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    With no commander, and heavy damage, the british Squadron decided to escape.
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    with three damaged ships, the french fleet decidet to let them go. A hard fight with two lucky shots!

  2. #2
    Admiral of the Blue.
    Baron
    England

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    Rob

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    A lot of stirring action there and a hard fought battle.
    Two questions spring to mind. One is what is the length of your table? it looks magnificent with its sea covering the surface.
    Two. About those cabinets. How are the interiors set out? I am about to set up a permanent wargames table and am trying to get the under storage just right for ships and armies. Any tips would be most useful.
    Rob.
    The Business of the commander-in-chief is first to bring an enemy fleet to battle on the most advantageous terms to himself, (I mean that of laying his ships close on board the enemy, as expeditiously as possible); and secondly to continue them there until the business is decided.

  3. #3
    Landsman
    Germany

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    Andy

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    Hey Rob.
    This is my Kitchenblock between the Livingroom and my Kitchen :) The length of the Table is 2,90 x 0,90 m. The Surface is a natural stoneplate "Nero Assoluto". The Material of the cabinets are wildbeech. On the Kitchenside they´re where 60 cm deep, and on the Livingside 30cm. The filled with Tables and different Kitchenstuff. It´s a bit funny, because i had a lot of thought where i have a big surface to play these game. We bought a new house, breaking down a wall between the two rooms and decided to have such a big Block between. I never thought that you can play wonderfully on it when we plan it. So i think, we have a great Table to eat, and i can play on that....and then i make photos from my ships on it and thing...damn...your Idiot ...., thats the ideal Tabletop-Surface :D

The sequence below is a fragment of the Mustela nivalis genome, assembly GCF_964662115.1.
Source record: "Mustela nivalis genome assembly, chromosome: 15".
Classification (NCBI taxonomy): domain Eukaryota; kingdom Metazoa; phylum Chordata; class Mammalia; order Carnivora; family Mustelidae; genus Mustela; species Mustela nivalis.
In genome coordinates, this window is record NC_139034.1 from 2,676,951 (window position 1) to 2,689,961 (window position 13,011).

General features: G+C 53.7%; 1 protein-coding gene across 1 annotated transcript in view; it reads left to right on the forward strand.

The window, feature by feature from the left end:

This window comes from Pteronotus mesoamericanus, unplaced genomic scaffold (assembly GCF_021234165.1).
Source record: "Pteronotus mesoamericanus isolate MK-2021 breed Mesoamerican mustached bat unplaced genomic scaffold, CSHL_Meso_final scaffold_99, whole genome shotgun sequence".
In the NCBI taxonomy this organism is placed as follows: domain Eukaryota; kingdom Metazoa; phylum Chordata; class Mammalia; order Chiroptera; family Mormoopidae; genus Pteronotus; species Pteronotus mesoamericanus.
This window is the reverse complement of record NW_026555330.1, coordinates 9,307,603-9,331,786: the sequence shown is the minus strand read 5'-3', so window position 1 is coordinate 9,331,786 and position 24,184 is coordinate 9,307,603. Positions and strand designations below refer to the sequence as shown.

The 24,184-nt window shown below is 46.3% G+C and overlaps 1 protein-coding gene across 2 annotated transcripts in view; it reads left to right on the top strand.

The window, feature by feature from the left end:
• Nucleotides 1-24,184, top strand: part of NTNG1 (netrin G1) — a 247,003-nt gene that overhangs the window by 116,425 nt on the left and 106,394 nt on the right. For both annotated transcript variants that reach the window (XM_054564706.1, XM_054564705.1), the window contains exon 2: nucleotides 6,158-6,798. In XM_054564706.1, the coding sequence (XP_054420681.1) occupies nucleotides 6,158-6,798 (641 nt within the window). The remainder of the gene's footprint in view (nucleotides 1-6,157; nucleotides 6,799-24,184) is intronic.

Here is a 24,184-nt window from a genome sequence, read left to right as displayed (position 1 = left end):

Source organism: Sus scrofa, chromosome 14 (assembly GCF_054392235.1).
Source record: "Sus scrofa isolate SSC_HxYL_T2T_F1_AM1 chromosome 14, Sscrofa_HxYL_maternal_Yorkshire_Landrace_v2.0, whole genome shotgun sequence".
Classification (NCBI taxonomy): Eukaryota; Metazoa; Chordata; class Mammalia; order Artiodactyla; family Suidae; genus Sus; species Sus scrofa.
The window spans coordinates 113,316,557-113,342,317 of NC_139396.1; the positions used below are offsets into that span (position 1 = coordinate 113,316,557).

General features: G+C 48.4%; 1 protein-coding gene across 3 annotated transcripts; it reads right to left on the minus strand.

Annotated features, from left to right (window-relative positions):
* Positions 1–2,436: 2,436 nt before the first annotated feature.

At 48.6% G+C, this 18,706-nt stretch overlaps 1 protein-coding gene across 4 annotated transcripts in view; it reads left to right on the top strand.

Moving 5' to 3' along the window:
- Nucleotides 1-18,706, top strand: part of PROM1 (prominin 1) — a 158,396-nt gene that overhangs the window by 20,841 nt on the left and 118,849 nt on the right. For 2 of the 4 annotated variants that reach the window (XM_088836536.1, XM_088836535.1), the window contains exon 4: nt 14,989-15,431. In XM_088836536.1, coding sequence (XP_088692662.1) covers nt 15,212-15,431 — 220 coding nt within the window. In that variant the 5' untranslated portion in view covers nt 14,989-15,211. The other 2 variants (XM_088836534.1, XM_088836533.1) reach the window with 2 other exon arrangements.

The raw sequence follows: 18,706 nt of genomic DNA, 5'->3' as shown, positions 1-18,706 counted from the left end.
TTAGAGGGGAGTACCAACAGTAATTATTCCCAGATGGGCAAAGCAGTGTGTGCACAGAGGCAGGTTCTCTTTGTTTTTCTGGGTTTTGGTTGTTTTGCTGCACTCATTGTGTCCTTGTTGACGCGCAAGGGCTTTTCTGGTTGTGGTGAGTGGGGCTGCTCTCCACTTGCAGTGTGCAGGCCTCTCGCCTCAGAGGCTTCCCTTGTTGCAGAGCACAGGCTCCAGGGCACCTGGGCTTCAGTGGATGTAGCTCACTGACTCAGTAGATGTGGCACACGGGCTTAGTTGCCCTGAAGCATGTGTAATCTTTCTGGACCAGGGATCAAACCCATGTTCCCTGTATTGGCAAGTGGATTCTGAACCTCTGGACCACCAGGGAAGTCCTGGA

4. #4
    Admiral of the Blue.
    Baron
    England

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    Rob

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    Thanks for the information Andy.
    I may well use some of your revelations when I get round to arranging my room in a month or so.
    Rob.
    The Business of the commander-in-chief is first to bring an enemy fleet to battle on the most advantageous terms to himself, (I mean that of laying his ships close on board the enemy, as expeditiously as possible); and secondly to continue them there until the business is decided.

  5. #5
    Able Seaman
    UK

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    John

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    You have some beautiful ships there, very nicely done, and the kitchen units work very well as a seascape.

  6. #6

    Default

    Interesting AAR.

    Was this a Solo Play scenario?

    What was the red dice for?

  7. #7
    Vice Admiral of the Red.
    Admiral
    UK

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    David

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    Thank you for the good A.A.R., Andy.

  8. #8
    Landsman
    Germany

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    Deutschland
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    Name
    Andy

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    Thanks :)
    It was no solo play scenario from this side. I played with the flying colours rules, But with a self modified moving system. The dice is a d6 vor iniative, weather- and windchange, and a d12 for damage and some other tests